Zhenxibao consists of two groves of ancient trees. By far the most popular is Grove ‘B’, which has the better trail, is less steep and has the most trees. Count on 4 hours for the walk out there and back. Fitter hikers should consider also doing the hike to Grove ‘A’, which although steeper and less well-defined, and with fewer trees, offers even more pristine landscapes, a far more remote atmosphere, and is the more rewarding hike, especially if you go as far as the Poison Dragon Lake, in which case you should allow 6 hours for the return hike.

A waterfall on the trail to Grove 'B'

A waterfall on the trail to Grove ‘B’

The first ancient trees on the trail into the slightly more remote Grove 'A'

The first ancient trees on the trail into the slightly more remote Grove ‘A’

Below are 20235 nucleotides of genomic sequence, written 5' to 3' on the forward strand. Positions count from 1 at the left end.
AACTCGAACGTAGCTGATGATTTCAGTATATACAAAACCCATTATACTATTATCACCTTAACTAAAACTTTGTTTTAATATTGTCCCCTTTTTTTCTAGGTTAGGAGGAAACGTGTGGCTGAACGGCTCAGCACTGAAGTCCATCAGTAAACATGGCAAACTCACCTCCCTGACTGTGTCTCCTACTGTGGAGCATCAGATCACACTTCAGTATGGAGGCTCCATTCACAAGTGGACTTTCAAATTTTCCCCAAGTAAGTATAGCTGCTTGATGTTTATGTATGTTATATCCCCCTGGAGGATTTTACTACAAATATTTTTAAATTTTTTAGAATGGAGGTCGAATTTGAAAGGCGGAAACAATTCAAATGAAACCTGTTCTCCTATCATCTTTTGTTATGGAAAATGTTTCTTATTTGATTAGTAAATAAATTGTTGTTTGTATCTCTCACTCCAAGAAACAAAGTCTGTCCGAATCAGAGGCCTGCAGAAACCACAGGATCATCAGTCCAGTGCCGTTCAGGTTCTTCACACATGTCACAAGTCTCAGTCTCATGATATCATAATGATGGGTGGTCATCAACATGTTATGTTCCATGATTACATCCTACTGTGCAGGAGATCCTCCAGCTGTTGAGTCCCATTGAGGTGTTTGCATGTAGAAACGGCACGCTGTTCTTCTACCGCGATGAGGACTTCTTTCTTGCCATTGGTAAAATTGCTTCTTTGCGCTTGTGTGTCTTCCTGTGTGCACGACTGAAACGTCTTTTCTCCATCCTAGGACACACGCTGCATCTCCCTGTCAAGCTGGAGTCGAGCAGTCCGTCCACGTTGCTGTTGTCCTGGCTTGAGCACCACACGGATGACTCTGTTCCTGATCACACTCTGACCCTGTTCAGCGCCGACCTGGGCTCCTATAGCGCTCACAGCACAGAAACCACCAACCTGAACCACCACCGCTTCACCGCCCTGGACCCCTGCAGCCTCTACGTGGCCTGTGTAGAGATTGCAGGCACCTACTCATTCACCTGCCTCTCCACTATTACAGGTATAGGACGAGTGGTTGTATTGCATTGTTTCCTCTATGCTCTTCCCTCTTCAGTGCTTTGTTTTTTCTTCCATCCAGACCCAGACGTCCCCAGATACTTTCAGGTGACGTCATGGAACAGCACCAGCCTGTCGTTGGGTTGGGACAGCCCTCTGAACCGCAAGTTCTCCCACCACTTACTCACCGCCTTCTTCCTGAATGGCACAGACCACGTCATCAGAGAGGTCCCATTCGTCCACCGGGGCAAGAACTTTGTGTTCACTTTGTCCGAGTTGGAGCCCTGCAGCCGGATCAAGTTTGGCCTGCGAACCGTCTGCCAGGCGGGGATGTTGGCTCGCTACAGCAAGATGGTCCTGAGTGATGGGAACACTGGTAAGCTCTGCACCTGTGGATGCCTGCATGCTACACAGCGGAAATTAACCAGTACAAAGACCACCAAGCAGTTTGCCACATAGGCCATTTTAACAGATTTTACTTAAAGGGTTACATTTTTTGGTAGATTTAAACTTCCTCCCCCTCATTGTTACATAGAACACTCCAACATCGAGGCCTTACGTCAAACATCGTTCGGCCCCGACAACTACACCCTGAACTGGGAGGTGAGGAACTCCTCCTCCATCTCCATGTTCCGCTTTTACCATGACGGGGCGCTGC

Eve...

Eve…

...and Adam, two named trees in the more popular Grove 'B' at Zhenxibao

…and Adam, two named trees in the more popular Grove ‘B’ at Zhenxibao

In Grove 'B'

In Grove ‘B’

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Beautiful Ziuluan, at the checkpoint on the road to both Smangus and Zhenxibao

Beautiful Xiuluan, at the checkpoint on the road to both Smangus and Zhenxibao

On the road to Zhenxibao

On the road to Xingguang

Still on the road to Xingguang

Still on the road to Xingguang

View from the terrace at our home stay in Xing

View from the terrace at out home stay in Xingguang village

The 'squashed flat' tree in Grove 'A' marks the start of the steep and tiring 90 minute climb to Poison Dragon Lake

The ‘squashed flat’ tree in Grove ‘A’ marks the start of the steep and tiring 90 minute climb to Poison Dragon Lake

The petite but beautiful Poison Dragon Lake is well worth the climb

The petite but beautiful Poison Dragon Lake is worth the climb

On the trail to Grove 'B'

On the trail to Grove ‘B’

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Short and sweet: Ningqing Gorge in Nantou County

The mouth of the short but atmospheric Ningqing ('peaceful') Gorge near Shuili in Nantou County